Navigation Links
Rice bioengineering students' invention may help diagnose painful eye condition
Date:4/25/2011

Rice University bioengineering students responded to an ophthalmologist's cry for help with a device to diagnose dry eye, the itching and burning sensation that results when a person doesn't produce enough tears or the tears evaporate too quickly.

A team of five seniors made a portable unit that controls the air around a patient's eyes so doctors can study and treat those who suffer from this painful condition.

Stephen Pflugfelder, the James and Margaret Elkins Chair and professor of ophthalmology at Baylor College of Medicine's Cullen Eye Institute, approached Rice to invent a device to help clinicians standardize a testing regime for dry eye.

"He wanted a way to control temperature, humidity and air flow all around the eyes and record it over time so he could track changes in their dryness," said Daniel Hays, a member of Team ClimaTears, the student group that included Austin Edwards, Amanda Shih, Anastasia Alex and Michelle Kerkstra.

The students' solution incorporates a modified and padded set of laboratory goggles with embedded data sensors that monitor temperature, relative humidity, air flow and blink rate over an hour and a half. A cable carries data saved every 10 seconds to a small box that includes controls and conditioning equipment. A separate hose carries air to the goggles.

The goggles keep the humidity of air around the eyes between 40 and 15 percent -- "about as low as we can go without hurting patients," Alex said.

"We're exacerbating the symptoms so doctors can see them," Hays explained.

Normal patients will produce tears, he said, but those who suffer dry eye will exhibit symptoms, which will give clues about how to treat them. Follow-up sessions with the goggles will let doctors see how well the treatment is working.

"With this, we're putting the power in the hands of clinicians, which is very appealing to them," Shih said.

"We did a lot of research on the ocular test they currently perform to help us analyze the data we collected," Alex said. "We know there's still a lot to be done."

"We hope our device will create a gold standard for diagnosis," Kerkstra said.

The team and Pflugfelder spent two weeks this spring testing patients at the Alkek Eye Center in Houston and will continue this summer. The students hope the larger trial will lead to an academic paper -- a fine reward for spending nearly 2,000 hours developing the goggles over the course of their final year at Rice.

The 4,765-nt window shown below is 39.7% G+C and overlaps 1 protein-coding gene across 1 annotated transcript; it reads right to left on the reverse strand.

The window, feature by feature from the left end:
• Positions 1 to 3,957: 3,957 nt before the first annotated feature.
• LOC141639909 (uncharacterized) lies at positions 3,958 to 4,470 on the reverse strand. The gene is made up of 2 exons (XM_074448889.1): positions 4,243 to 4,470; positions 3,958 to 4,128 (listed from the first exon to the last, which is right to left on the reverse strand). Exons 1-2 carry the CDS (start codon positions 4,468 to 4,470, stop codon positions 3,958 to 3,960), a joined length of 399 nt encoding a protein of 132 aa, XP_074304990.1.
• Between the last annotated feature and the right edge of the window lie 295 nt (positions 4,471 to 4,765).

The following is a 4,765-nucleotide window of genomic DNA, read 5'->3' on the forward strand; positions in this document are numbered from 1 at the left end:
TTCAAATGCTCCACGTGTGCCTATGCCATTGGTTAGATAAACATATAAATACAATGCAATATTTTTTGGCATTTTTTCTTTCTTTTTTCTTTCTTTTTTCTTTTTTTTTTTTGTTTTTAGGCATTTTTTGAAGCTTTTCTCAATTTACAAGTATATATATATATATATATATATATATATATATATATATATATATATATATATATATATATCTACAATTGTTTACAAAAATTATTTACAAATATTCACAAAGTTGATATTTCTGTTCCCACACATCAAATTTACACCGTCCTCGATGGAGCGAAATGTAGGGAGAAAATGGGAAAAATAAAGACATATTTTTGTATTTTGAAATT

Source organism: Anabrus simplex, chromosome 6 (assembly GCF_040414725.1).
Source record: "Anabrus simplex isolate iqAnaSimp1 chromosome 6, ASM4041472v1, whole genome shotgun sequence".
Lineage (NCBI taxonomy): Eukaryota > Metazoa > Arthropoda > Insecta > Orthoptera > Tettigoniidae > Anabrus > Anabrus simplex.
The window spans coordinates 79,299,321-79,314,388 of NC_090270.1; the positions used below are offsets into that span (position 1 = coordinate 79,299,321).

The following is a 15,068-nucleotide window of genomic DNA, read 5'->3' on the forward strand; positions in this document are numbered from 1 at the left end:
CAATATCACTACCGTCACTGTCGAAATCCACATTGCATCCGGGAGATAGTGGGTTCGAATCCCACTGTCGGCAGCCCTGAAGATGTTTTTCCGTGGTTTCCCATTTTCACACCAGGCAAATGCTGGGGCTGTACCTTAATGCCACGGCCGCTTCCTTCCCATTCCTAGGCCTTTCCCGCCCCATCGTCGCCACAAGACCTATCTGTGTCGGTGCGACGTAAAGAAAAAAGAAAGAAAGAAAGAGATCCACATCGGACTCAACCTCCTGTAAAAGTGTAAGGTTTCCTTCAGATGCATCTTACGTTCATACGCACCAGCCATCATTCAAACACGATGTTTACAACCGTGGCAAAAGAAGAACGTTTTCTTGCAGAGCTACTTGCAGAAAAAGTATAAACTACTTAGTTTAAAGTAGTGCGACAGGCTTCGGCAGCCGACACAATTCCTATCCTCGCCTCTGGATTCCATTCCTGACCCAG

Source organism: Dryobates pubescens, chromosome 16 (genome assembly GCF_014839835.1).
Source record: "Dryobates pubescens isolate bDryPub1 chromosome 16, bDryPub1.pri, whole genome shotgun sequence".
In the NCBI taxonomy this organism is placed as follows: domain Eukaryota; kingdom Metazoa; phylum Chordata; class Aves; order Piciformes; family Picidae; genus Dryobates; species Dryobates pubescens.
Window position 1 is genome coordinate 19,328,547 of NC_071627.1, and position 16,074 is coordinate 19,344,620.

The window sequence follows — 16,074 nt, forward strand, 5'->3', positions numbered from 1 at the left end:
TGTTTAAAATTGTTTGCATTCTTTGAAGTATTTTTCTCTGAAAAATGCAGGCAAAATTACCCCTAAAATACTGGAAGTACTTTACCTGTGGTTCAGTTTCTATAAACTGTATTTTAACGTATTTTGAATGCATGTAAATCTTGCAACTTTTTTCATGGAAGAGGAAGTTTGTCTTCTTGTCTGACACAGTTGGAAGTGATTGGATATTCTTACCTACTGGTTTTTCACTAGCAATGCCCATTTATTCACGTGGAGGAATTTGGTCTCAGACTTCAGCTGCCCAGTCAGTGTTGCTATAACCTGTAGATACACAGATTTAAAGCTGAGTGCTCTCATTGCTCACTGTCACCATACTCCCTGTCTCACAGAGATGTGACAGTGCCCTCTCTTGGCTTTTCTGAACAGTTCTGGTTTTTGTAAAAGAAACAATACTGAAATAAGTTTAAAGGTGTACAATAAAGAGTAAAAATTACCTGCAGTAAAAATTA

Their work has already paid dividends. The students won the grand prize, $1,500, in the second annual Rice Alliance-George R. Brown School of Engineering Senior Design Elevator Pitch Competition last November, and more recently $500 for the Best Health-Related Engineering Design Project at the School of Engineering Design Showcase held April 14.

The team's faculty advisers were Renata Ramos, a Rice lecturer in bioengineering, and Maria Oden, professor in the practice of engineering education and director of Rice's Oshman Engineering Design Kitchen, where the goggles were developed.


'/>"/>

Contact: David Ruth
druth@rice.edu
713-348-6327
Rice University
Source:Eurekalert

Related biology news :

1. Bioengineering with vetiver grass on Guam
2. Massachusetts General Hospital Center Reignites Methods in Bioengineering Conference
3. Siebel Foundation awards top UC San Diego bioengineering graduate students
4. UC San Diego bioengineering professor trey ideker wins 2009 Overton Prize
5. Phage hunting students publish in PLoS ONE
6. Ben-Gurion University students develop thought-controlled, hands-free computer for the disabled
7. Engineering students win International Environmental Design Contest
8. Louisiana Tech University students receive NSF Graduate Research Fellowships
9. AACR awards AACR-Thomas J. Bardos Science Education Award for Undergraduate Students
10. Horticulture students link problem-solving to employment
11. Engineering students win award from National Clean Energy Contest
Post Your Comments:
*Name:
*Comment:
*Email:
(Date:2/2/2016)... Checkpoint Inhibitors for Cancer – Explore ... you interested in the future of cancer drugs? ... Visiongain,s report gives those predictions to 2026 at ... Avoid falling behind in data or losing ... those emerging cancer therapies can achieve. There you ...
(Date:2/1/2016)... , Feb. 1, 2016  Today, the first day ... announced plans to develop a first of its kind ... of IBM Watson. In the first application of ... (NYSE: IBM ), and Welltok will create a ... assessments with cognitive analytics, delivered on Welltok,s health optimization ...
(Date:1/25/2016)... , Jan. 25, 2016  Glencoe Software, the ... pharma and publication industries, will provide the data management ... Centre (NPSC). ... Phenotypic analysis measures ... whole organisms, allowing comparisons between states such as health ...
Breaking Biology News(10 mins):
(Date:2/10/2016)... Inc. (NYSE: BIOA ), a leader in renewable ... Ltd., its partner in the Sarnia ... CDN$25 million in the joint venture for 10% of ...  Mitsui will also play a stronger role in the ... , providing dedicated resources alongside BioAmber,s commercial team. ...
(Date:2/10/2016)... New York, New York (PRWEB) , ... ... ... Regeneron Pharmaceuticals Inc. (NASDAQ: REGN) today announced that it has joined the ... vaccines and immunotherapies for infectious diseases and cancer. , The Human ...
(Date:2/10/2016)... MO (PRWEB) , ... February 10, 2016 , ... ... will attend the International Society of Pharmaceutical Engineering (ISPE) Rocky Mountain Chapter 21st ... ISPE is expecting to fill more than 100 tables for its annual event, ...
(Date:2/10/2016)... ... February 10, 2016 , ... Global Stem Cells ... with Singapore-based Global Stem Cells Network (GSCN) and its affiliate Global Medical ... the latest adipose and bone marrow therapies. , Through the new collaboration, ...
Breaking Biology Technology: